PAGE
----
The Simplest Guide to finding Inspiration: 9 Ways to Get Motivated!

This past week has been an ongoing battle between finding inspiration and even the slightest bit of motivation to write, and giving up in the face of my writer’s block.
I’ve started about four different posts, and even made it as far as completing the research phase of many of my topics – but the moment it got to typing it up, I start to feel inadequate and I quit.

Now, how many of us has this happened to? Raise your hand if you can relate.


So, rather than giving in to this constant feeling of depression, and after finally letting go of my anxiety of looking for the next article to post, I figured I would just spend the next day trying letting go of all my expectations and doing whatever it took to find the least bit of motivation.

I spent all of today looking for minor and easy ways to get over my hump of writer’s block, and determine the simplest techniques for finding motivation and inspiration when facing the hardship of hopelessness and low-spirits.



One of the most overwhelming feelings in the world is living up to our expectations when we’re feeling low. Rather than working at our usual 90%, we feel like we’re at a 10%. So, save yourself the stress and defeat, and set the bar a little lower for yourself. Rather than determining an outrageous plan for yourself today, set a few small and specific goals for yourself. If you accomplish them, great. If you don’t, oh well. If, after everything, you are open to doing more, you’ll feel even better for the tasks you did complete. Start out small, and if later on begin to feel more motivated, you can always raise the bar a little higher.
Take note that if you end up feeling too overwhelmed while tackling your goal, chances are it's too high for the moment, and you just have to lower it a little. And that’s okay. 


If on the other hand, you can’t find the motivation or inspiration to accomplish any goal, and yet you still feel the need to complete something of value during your day, I found that it’s a great alternative to break down a few actions and ideas that can support your goal, but are way smaller in task and require less exertion. This will support your goal without having to overwhelm your senses and mind to get it done. Just come up with a few ideas, write them out, and try to get them accomplished.


When I face writer’s block, or any other form of lack of motivation, one of the first things I turn to is a good book. The reason for this is because it requires the minimum amount of focus and energy, but you still remain in a state of learning and acquiring some kind of valuable knowledge. Something as little as reading an article on an interesting (or completely unrelated) topic, or picking up a good book, feeds your mind without swamping it with the expectation of endless effort and overwhelming information.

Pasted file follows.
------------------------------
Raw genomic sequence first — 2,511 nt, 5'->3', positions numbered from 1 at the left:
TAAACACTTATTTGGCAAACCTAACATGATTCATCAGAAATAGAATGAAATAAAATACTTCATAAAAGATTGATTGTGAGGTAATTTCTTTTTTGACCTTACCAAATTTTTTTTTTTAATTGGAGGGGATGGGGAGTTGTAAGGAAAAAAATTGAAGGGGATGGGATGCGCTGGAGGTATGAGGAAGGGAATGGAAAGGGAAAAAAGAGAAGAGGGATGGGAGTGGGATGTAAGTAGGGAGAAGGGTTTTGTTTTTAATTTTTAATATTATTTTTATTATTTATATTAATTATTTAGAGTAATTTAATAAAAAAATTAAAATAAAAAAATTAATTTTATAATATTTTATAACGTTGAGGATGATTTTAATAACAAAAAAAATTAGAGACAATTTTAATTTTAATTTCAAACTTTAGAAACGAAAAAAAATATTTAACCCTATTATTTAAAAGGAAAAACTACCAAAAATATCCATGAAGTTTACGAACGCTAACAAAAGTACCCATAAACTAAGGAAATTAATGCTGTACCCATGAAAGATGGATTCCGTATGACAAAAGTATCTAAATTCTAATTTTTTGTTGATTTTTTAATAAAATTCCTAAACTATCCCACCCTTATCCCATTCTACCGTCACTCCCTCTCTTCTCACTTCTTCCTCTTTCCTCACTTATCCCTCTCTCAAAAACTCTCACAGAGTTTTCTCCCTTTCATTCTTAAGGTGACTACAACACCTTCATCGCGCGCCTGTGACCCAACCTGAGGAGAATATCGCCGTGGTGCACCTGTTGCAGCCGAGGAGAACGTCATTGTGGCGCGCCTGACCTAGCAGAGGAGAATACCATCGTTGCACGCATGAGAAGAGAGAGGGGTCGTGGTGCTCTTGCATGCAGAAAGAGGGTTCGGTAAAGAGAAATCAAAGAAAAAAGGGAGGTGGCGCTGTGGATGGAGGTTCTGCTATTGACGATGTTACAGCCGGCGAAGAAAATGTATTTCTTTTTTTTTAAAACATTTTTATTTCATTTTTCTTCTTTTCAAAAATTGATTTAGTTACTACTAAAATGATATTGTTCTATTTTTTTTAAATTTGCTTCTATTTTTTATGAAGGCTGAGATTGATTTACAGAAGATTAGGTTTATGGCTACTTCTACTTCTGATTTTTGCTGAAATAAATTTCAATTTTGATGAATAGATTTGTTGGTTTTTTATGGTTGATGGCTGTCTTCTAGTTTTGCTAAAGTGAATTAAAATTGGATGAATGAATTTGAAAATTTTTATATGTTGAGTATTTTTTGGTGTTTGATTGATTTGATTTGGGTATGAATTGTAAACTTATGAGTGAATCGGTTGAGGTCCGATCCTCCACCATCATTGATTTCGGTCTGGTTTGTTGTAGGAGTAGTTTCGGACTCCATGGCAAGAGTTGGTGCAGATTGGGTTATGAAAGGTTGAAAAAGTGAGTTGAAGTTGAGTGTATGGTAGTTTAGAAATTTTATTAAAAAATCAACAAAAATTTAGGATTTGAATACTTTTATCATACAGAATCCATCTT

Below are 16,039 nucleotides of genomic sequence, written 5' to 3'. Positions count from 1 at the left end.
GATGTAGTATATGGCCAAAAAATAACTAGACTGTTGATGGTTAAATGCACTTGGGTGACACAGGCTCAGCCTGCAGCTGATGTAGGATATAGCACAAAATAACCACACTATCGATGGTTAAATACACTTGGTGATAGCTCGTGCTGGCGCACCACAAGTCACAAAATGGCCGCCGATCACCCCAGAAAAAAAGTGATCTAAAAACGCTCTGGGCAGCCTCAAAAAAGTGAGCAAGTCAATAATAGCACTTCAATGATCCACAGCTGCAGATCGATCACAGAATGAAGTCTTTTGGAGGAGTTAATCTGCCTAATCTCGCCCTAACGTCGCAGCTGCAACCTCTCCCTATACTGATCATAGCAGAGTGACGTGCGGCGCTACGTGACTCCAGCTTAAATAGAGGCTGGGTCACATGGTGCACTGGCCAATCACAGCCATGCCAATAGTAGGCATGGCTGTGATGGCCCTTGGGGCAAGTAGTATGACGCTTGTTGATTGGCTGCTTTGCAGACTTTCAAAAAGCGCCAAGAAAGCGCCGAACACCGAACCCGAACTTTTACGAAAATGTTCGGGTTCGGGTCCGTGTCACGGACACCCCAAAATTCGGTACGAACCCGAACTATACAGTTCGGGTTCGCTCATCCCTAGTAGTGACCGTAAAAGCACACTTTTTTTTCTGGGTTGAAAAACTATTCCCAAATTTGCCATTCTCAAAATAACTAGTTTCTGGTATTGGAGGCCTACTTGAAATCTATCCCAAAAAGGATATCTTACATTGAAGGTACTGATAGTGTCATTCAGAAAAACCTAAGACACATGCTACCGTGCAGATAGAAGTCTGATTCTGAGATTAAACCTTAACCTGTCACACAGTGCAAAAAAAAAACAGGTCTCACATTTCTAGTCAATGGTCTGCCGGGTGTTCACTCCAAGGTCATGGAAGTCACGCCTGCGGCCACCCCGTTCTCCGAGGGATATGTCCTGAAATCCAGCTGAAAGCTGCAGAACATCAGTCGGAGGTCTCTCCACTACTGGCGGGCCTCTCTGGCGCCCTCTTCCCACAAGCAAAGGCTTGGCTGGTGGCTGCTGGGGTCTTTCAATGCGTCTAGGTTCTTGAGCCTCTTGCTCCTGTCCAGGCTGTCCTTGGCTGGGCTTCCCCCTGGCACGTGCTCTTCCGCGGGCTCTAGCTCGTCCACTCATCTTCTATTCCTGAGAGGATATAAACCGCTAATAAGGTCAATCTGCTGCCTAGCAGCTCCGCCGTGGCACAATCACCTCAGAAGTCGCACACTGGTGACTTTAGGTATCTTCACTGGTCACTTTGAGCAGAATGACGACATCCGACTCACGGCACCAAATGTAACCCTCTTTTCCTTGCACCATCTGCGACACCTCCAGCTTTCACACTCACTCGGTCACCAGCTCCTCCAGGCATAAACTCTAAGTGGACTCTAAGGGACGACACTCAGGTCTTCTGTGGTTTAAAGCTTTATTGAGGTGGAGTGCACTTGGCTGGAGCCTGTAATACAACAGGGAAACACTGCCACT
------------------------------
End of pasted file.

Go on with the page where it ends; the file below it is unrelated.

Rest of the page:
At first, I thought it was a really silly idea. I asked my partner what he did when he lacked motivation or inspiration, and he just replied: “I check” At first I was completely disengaged with his answer, I thought it was pointless and almost funny, but then he kindly explained to me that when he lacks any form of motivation to get his work done, he reminds himself (and thinks) of all the things he does want, in this particular case: cars. With that to begin, he starts to fill his mind with pictures and feelings of having the things he wants, and sooner or later he becomes so immersed in his desires that he is eager to start working for them.
Without knowing it, I do the same thing too. When I feel down and out of the loop, I love looking at travel pages, photos of vacation islands and pretty clothes. And while we must remind ourselves to be inspired and motivated by our hopes, and not let them discourage us when we feel unmotivated – picturing something we want can push us to take action.


Meditation is the perfect solution for any problem, especially a lack of motivation or inspiration. The wide variety of meditation techniques allows for anything from decluttering your mind, to envisioning and immersing yourself in your ideas and dreams. Meditating is the perfect exercise for calming down and releasing stress, and it serves as the best way for heightening creativity and allowing for more effortless flow. The next time you feel uninspired or depressed, just sit down for 20 minutes and meditate on some positivity, silence, or relaxation.